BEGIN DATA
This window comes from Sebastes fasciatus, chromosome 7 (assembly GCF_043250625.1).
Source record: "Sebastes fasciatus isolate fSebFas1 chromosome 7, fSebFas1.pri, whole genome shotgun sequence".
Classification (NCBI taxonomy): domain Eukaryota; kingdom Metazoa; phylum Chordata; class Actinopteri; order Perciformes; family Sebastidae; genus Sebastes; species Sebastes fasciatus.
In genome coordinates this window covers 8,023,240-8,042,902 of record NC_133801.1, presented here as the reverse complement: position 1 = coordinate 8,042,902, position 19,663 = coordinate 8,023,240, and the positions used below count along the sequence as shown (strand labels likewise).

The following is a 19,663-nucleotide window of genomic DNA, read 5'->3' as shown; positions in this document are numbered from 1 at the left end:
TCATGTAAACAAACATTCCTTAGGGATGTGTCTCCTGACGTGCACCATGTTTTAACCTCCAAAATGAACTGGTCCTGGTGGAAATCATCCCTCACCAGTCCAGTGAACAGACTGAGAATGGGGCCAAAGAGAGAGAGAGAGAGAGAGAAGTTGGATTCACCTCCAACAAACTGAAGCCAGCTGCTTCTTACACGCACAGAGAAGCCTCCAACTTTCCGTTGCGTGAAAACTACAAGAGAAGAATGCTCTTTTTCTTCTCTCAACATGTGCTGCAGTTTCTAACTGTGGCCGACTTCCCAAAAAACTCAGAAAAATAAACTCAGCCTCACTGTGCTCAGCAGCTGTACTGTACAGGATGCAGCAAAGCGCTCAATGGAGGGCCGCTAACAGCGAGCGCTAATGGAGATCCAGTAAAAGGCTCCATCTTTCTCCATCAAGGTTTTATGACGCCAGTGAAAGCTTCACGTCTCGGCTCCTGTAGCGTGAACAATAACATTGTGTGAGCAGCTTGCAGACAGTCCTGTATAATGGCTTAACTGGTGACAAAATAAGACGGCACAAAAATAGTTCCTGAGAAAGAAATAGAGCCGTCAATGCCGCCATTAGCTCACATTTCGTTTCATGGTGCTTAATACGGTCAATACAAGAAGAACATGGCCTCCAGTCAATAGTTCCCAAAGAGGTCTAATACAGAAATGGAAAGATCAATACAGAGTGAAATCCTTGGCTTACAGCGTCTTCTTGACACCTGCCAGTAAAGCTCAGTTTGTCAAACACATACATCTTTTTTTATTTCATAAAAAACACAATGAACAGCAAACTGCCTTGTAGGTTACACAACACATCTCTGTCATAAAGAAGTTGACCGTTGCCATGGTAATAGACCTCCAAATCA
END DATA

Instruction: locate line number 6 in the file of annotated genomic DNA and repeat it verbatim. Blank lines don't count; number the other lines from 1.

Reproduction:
TCATGTAAACAAACATTCCTTAGGGATGTGTCTCCTGACGTGCACCATGTTTTAACCTCCAAAATGAACTGGTCCTGGTGGAAATCATCCCTCACCAGTCCAGTGAACAGACTGAGAATGGGGCCAAAGAGAGAGAGAGAGAGAGAGAAGTTGGATTCACCTCCAACAAACTGAAGCCAGCTGCTTCTTACACGCACAGAGAAGCCTCCAACTTTCCGTTGCGTGAAAACTACAAGAGAAGAATGCTCTTTTTCTTCTCTCAACATGTGCTGCAGTTTCTAACTGTGGCCGACTTCCCAAAAAACTCAGAAAAATAAACTCAGCCTCACTGTGCTCAGCAGCTGTACTGTACAGGATGCAGCAAAGCGCTCAATGGAGGGCCGCTAACAGCGAGCGCTAATGGAGATCCAGTAAAAGGCTCCATCTTTCTCCATCAAGGTTTTATGACGCCAGTGAAAGCTTCACGTCTCGGCTCCTGTAGCGTGAACAATAACATTGTGTGAGCAGCTTGCAGACAGTCCTGTATAATGGCTTAACTGGTGACAAAATAAGACGGCACAAAAATAGTTCCTGAGAAAGAAATAGAGCCGTCAATGCCGCCATTAGCTCACATTTCGTTTCATGGTGCTTAATACGGTCAATACAAGAAGAACATGGCCTCCAGTCAATAGTTCCCAAAGAGGTCTAATACAGAAATGGAAAGATCAATACAGAGTGAAATCCTTGGCTTACAGCGTCTTCTTGACACCTGCCAGTAAAGCTCAGTTTGTCAAACACATACATCTTTTTTTATTTCATAAAAAACACAATGAACAGCAAACTGCCTTGTAGGTTACACAACACATCTCTGTCATAAAGAAGTTGACCGTTGCCATGGTAATAGACCTCCAAATCA